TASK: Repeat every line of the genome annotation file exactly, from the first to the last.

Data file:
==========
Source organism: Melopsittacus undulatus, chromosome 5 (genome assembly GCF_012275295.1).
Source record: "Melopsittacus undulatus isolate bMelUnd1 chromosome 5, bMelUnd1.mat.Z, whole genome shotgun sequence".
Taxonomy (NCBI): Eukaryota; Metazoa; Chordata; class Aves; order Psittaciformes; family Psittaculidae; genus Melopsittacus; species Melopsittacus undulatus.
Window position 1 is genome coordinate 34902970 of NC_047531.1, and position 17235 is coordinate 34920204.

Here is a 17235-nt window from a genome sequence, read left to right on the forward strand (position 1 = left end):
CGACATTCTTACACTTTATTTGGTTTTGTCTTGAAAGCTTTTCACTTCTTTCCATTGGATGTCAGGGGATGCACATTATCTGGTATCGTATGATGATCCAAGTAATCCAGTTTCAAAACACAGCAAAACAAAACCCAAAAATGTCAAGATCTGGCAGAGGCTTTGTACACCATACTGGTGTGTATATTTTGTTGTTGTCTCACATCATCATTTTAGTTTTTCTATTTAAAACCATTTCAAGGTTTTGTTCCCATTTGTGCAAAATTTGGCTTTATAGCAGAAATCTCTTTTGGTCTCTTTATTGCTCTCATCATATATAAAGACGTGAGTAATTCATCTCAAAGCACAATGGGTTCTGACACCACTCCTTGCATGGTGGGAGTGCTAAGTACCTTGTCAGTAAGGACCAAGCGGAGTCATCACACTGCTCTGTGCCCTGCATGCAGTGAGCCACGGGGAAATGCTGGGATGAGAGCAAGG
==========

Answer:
Source organism: Melopsittacus undulatus, chromosome 5 (genome assembly GCF_012275295.1).
Source record: "Melopsittacus undulatus isolate bMelUnd1 chromosome 5, bMelUnd1.mat.Z, whole genome shotgun sequence".
Taxonomy (NCBI): Eukaryota; Metazoa; Chordata; class Aves; order Psittaciformes; family Psittaculidae; genus Melopsittacus; species Melopsittacus undulatus.
Window position 1 is genome coordinate 34902970 of NC_047531.1, and position 17235 is coordinate 34920204.

Here is a 17235-nt window from a genome sequence, read left to right on the forward strand (position 1 = left end):
CGACATTCTTACACTTTATTTGGTTTTGTCTTGAAAGCTTTTCACTTCTTTCCATTGGATGTCAGGGGATGCACATTATCTGGTATCGTATGATGATCCAAGTAATCCAGTTTCAAAACACAGCAAAACAAAACCCAAAAATGTCAAGATCTGGCAGAGGCTTTGTACACCATACTGGTGTGTATATTTTGTTGTTGTCTCACATCATCATTTTAGTTTTTCTATTTAAAACCATTTCAAGGTTTTGTTCCCATTTGTGCAAAATTTGGCTTTATAGCAGAAATCTCTTTTGGTCTCTTTATTGCTCTCATCATATATAAAGACGTGAGTAATTCATCTCAAAGCACAATGGGTTCTGACACCACTCCTTGCATGGTGGGAGTGCTAAGTACCTTGTCAGTAAGGACCAAGCGGAGTCATCACACTGCTCTGTGCCCTGCATGCAGTGAGCCACGGGGAAATGCTGGGATGAGAGCAAGG